So yeah, a lot of different opportunities and options for students. And let's say students listening to this, and they're saying, you know, this sounds interesting, but maybe they're on the fence of declaring or not sure if they should do the BA or the BS, or which option within either of those. Any advice you have for that student,
I will say that we do get quite a few converts. And by that I mean, we start out with people in one major coming in over to other, we actually tend to pick up for example, a few biology majors that get into chemistry and say, Hey, this isn't so bad, we actually kind of like that. So basically, one of the things I'd recommend is meet with an advisor in the department find out more like the information we're we're sharing right now on this podcast. Also, not only meeting with advisor taking introductory class, there are some GE classes that you can take. I know of at least one of our former chemistry majors that started out in the lowest level and GE class said I actually liked this, I want to learn more, took another class, continue to enjoy it. And then she eventually received her bachelor's degree in chemistry. So by all means, I would recommend taking some introductory classes just to see if it's for you see if you enjoy them for material.
Yeah, sounds good. Now, are there any misconceptions that you think someone might have when they hear chemistry, the word chemistry?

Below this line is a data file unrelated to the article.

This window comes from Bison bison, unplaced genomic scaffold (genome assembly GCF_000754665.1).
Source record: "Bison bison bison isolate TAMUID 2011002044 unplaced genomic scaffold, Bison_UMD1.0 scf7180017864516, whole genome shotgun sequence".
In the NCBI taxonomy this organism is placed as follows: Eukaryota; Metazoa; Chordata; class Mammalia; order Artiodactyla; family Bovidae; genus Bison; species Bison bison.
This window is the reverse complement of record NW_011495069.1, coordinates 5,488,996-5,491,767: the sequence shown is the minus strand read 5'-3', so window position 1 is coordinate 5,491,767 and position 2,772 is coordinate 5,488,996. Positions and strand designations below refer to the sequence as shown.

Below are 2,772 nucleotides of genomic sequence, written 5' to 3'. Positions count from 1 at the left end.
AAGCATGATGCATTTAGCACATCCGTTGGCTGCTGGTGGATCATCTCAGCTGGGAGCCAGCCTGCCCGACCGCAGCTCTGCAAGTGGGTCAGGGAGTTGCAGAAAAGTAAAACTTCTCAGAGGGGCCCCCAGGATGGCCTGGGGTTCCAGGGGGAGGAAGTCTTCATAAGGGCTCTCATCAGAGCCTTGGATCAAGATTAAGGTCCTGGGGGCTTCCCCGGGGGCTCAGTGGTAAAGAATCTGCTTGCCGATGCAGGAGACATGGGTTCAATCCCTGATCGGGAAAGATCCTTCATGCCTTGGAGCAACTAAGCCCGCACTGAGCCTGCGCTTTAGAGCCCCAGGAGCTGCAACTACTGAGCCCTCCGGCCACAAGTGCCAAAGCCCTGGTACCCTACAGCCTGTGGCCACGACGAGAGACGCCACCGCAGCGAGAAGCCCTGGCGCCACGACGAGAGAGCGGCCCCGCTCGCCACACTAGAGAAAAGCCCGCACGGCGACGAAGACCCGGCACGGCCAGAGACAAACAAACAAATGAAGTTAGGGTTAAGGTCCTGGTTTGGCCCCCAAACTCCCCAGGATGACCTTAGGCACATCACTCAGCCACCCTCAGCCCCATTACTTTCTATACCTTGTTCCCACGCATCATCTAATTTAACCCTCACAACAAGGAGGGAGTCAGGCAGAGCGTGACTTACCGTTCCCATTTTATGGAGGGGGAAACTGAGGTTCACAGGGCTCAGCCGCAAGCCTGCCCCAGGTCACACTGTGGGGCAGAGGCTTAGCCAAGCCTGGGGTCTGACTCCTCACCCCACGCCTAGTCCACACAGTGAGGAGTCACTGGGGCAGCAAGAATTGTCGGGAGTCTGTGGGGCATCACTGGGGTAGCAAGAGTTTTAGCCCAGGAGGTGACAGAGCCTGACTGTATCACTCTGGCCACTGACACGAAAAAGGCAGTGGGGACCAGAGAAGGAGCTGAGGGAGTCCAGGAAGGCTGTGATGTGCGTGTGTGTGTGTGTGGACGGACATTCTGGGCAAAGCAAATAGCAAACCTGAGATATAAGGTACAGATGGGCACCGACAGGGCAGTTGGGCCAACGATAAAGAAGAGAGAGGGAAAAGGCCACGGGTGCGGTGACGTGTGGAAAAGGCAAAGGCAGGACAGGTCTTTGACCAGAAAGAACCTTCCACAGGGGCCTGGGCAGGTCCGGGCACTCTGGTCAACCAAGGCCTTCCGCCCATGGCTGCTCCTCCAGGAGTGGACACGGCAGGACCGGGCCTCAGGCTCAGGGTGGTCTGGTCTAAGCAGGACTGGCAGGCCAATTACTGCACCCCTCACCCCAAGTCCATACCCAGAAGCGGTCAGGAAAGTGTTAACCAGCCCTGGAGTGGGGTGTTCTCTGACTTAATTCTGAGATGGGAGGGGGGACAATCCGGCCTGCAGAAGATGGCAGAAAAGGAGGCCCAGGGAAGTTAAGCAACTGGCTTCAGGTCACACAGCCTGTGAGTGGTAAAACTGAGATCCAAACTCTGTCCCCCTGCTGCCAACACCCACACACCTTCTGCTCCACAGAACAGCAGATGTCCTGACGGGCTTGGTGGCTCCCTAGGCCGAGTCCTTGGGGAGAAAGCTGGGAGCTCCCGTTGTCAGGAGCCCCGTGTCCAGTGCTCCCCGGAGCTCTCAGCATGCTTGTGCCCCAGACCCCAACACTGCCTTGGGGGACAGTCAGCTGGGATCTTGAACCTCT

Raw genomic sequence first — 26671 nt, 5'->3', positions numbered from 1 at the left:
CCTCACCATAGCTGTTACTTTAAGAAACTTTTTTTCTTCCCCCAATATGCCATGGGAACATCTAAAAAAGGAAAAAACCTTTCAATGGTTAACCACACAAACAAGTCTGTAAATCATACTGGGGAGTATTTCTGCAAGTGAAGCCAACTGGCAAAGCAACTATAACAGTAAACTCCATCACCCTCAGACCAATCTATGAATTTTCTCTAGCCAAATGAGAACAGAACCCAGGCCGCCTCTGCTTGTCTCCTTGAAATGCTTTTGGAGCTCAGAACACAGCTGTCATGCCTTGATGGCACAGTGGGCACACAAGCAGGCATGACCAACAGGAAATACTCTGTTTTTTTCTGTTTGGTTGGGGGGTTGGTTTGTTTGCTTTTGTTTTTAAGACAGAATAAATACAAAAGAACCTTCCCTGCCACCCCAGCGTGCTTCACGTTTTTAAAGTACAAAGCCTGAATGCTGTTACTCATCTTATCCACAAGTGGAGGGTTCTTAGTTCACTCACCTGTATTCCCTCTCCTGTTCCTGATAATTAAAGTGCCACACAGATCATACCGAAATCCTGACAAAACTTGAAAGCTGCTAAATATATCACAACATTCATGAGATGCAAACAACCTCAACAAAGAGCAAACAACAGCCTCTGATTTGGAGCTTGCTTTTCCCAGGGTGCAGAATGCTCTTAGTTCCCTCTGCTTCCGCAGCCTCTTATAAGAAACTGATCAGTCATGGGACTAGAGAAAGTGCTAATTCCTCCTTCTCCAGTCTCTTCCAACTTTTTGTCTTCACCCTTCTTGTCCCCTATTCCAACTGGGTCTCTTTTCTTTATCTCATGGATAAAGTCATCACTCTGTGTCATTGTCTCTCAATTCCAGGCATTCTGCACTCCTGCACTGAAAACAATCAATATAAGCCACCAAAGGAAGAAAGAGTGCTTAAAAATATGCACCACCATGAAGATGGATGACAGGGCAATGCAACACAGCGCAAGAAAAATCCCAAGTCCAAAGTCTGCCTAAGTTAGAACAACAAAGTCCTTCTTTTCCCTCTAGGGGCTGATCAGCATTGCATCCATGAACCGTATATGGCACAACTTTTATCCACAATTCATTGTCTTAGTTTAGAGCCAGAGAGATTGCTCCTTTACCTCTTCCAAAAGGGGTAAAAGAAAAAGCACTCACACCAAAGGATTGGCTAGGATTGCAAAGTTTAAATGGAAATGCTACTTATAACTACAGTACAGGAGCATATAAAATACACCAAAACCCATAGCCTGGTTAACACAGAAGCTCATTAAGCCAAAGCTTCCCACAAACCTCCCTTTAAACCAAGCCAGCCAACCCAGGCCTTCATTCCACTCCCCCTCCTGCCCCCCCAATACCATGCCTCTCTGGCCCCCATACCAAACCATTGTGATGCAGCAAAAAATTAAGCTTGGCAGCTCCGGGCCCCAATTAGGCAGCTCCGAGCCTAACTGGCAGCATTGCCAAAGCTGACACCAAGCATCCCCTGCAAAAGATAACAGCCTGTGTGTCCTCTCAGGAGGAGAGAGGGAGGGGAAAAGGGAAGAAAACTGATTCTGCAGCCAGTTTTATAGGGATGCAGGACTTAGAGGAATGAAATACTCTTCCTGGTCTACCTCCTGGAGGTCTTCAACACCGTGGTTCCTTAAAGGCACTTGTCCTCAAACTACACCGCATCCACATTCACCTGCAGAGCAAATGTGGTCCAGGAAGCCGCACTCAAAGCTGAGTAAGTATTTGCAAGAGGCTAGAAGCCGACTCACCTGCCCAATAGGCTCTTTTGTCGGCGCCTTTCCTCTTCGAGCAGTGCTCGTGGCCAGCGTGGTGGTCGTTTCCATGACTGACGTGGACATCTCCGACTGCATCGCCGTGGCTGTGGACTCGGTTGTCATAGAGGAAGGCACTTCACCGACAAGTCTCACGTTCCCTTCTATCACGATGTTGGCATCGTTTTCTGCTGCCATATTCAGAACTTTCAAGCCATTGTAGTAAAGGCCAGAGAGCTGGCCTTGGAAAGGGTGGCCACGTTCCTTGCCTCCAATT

There is, I think, a tendency to be almost what I would call chemo phobic if you will, that some people are a little concerned about handling the chemicals, we train heavily on safety. We're very big on safety here. We're all about handling things, safety, working safely, making sure our students are not injuring themselves or being adversely exposed to anything. A lot of people think chemistry is only about mathematics. I will be honest, I wasn't the biggest mathematician, if you will. So that's why I kind of gravitated for example, to organic chemistry. But it's not all about math. There are other areas that don't necessarily relies heavily on mathematics, biochemistry would be another option for that. I will say it is a challenging major. But you know, it's actually interesting. It has a lot of upper job opportunities. It's not limited. A lot of people think maybe careers are limited as either being a high school teacher or working out in industry. No, we have a lot of other options. So I think that's another common misconception.
And lastly, are there any resources that your department my offer students, whether it's you know, clubs, tutoring, scholarships, anything like that?